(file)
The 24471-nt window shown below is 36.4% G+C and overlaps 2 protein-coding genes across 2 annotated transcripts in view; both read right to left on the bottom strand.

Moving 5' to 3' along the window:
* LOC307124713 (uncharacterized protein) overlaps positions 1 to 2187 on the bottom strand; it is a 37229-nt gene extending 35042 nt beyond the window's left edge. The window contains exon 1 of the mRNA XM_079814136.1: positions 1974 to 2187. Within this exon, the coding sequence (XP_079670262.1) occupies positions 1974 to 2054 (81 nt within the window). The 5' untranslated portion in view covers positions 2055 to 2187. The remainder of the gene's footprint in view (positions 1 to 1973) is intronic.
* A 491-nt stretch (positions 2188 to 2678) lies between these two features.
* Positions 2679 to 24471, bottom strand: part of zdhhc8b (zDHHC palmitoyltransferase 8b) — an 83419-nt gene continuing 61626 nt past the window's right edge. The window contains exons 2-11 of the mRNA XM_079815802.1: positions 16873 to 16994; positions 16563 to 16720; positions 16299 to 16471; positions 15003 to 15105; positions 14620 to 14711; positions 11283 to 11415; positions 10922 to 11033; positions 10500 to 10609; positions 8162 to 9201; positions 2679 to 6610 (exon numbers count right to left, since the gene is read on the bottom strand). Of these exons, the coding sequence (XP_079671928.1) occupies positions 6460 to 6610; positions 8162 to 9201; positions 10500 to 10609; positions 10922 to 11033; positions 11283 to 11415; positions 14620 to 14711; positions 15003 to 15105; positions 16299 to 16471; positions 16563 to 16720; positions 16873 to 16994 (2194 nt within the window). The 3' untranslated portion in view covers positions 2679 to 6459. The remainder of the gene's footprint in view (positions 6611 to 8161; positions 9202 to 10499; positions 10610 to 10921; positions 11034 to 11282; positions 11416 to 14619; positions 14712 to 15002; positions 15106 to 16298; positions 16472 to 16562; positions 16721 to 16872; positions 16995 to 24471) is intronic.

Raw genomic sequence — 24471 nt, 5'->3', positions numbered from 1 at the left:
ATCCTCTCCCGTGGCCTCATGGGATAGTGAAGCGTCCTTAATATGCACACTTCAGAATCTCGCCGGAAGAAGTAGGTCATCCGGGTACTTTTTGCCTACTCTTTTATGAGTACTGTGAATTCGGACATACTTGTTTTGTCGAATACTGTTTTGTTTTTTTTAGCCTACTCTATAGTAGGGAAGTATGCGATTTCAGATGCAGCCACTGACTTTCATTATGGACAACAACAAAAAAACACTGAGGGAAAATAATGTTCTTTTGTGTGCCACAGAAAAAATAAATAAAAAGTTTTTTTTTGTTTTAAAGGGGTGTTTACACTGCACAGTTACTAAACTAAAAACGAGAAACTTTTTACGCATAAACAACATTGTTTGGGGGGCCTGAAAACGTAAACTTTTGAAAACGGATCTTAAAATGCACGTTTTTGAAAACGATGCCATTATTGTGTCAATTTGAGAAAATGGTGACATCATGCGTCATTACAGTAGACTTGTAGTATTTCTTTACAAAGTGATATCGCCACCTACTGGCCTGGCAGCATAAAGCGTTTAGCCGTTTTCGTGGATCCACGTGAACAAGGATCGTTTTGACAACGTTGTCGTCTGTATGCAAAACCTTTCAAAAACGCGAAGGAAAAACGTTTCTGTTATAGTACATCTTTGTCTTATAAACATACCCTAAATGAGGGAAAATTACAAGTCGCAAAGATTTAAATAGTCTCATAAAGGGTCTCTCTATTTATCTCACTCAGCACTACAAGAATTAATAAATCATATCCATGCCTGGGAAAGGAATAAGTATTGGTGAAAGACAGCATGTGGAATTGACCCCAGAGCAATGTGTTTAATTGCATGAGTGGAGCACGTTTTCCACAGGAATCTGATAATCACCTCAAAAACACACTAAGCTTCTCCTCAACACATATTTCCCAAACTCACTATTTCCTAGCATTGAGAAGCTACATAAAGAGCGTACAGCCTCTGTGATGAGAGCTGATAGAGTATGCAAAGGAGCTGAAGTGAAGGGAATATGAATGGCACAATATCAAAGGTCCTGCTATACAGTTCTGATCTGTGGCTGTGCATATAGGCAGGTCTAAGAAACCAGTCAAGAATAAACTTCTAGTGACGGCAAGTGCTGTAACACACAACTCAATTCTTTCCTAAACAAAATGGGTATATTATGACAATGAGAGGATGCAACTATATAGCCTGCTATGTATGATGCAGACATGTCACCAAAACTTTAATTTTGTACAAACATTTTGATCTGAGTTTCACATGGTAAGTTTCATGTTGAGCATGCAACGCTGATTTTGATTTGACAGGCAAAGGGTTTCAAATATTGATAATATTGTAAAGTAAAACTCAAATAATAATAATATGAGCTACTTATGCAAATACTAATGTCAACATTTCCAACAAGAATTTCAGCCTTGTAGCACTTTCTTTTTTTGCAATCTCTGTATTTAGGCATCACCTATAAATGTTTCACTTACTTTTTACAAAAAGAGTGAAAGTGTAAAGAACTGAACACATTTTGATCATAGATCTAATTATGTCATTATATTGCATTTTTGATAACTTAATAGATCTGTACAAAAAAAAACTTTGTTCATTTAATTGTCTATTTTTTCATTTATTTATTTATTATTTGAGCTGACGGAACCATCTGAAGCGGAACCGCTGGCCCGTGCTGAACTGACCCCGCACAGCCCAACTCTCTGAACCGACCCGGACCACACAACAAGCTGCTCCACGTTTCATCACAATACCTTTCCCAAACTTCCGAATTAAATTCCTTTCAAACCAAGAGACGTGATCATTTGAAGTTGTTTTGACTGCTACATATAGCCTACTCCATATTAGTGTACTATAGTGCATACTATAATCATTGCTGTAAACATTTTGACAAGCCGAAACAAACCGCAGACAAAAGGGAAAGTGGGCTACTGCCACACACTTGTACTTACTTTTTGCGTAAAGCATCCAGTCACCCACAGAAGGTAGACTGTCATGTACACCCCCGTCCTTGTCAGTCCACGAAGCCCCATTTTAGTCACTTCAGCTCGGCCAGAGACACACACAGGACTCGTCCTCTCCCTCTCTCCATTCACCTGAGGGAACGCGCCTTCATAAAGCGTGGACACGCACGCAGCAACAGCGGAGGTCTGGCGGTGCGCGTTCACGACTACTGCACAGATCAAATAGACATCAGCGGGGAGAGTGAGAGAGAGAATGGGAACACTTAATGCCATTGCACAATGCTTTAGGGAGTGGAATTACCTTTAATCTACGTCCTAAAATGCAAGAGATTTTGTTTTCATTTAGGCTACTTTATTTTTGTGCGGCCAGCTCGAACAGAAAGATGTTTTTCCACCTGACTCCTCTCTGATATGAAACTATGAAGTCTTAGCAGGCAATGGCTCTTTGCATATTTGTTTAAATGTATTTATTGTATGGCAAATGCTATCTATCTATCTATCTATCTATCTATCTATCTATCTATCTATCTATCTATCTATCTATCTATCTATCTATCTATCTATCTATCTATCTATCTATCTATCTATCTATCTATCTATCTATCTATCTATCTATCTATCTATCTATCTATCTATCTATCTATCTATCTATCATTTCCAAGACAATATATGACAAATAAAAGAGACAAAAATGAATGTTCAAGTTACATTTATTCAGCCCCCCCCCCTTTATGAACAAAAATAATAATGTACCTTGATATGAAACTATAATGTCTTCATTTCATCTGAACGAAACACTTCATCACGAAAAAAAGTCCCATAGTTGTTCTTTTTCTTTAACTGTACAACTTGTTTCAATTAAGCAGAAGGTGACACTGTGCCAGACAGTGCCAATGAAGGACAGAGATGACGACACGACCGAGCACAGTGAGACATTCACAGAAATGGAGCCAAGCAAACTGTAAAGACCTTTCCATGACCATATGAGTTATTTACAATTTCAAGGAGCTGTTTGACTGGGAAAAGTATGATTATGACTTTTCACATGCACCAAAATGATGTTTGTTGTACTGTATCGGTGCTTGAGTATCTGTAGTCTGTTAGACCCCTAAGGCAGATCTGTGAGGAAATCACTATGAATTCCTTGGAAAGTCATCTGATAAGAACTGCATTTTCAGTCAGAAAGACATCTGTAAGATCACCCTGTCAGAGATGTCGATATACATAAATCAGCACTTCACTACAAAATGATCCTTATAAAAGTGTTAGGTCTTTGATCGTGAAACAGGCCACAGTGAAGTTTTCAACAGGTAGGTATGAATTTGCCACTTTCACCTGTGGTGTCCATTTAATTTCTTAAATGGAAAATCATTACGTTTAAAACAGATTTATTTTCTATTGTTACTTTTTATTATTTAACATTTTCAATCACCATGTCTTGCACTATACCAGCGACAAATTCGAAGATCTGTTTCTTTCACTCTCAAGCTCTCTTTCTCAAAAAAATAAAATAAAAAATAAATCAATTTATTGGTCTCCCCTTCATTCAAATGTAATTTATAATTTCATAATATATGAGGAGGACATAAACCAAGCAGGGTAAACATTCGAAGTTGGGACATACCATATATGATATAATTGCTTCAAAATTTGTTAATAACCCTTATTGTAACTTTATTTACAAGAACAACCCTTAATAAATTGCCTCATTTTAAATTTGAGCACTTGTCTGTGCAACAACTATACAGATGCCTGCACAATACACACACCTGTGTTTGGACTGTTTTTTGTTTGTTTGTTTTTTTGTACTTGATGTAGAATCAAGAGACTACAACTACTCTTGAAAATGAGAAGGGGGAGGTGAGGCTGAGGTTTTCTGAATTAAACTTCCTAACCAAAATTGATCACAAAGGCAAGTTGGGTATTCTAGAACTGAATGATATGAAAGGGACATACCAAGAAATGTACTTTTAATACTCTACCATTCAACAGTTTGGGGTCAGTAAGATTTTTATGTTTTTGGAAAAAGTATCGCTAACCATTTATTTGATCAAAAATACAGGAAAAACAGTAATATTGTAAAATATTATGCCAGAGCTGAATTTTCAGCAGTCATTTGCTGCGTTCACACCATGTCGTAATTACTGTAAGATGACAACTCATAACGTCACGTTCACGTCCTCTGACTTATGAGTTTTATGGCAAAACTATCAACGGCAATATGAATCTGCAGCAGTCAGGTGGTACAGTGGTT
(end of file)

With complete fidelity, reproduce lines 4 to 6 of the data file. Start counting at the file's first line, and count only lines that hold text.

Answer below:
* A 491-nt stretch (positions 2188 to 2678) lies between these two features.
* Positions 2679 to 24471, bottom strand: part of zdhhc8b (zDHHC palmitoyltransferase 8b) — an 83419-nt gene continuing 61626 nt past the window's right edge. The window contains exons 2-11 of the mRNA XM_079815802.1: positions 16873 to 16994; positions 16563 to 16720; positions 16299 to 16471; positions 15003 to 15105; positions 14620 to 14711; positions 11283 to 11415; positions 10922 to 11033; positions 10500 to 10609; positions 8162 to 9201; positions 2679 to 6610 (exon numbers count right to left, since the gene is read on the bottom strand). Of these exons, the coding sequence (XP_079671928.1) occupies positions 6460 to 6610; positions 8162 to 9201; positions 10500 to 10609; positions 10922 to 11033; positions 11283 to 11415; positions 14620 to 14711; positions 15003 to 15105; positions 16299 to 16471; positions 16563 to 16720; positions 16873 to 16994 (2194 nt within the window). The 3' untranslated portion in view covers positions 2679 to 6459. The remainder of the gene's footprint in view (positions 6611 to 8161; positions 9202 to 10499; positions 10610 to 10921; positions 11034 to 11282; positions 11416 to 14619; positions 14712 to 15002; positions 15106 to 16298; positions 16472 to 16562; positions 16721 to 16872; positions 16995 to 24471) is intronic.

Raw genomic sequence — 24471 nt, 5'->3', positions numbered from 1 at the left: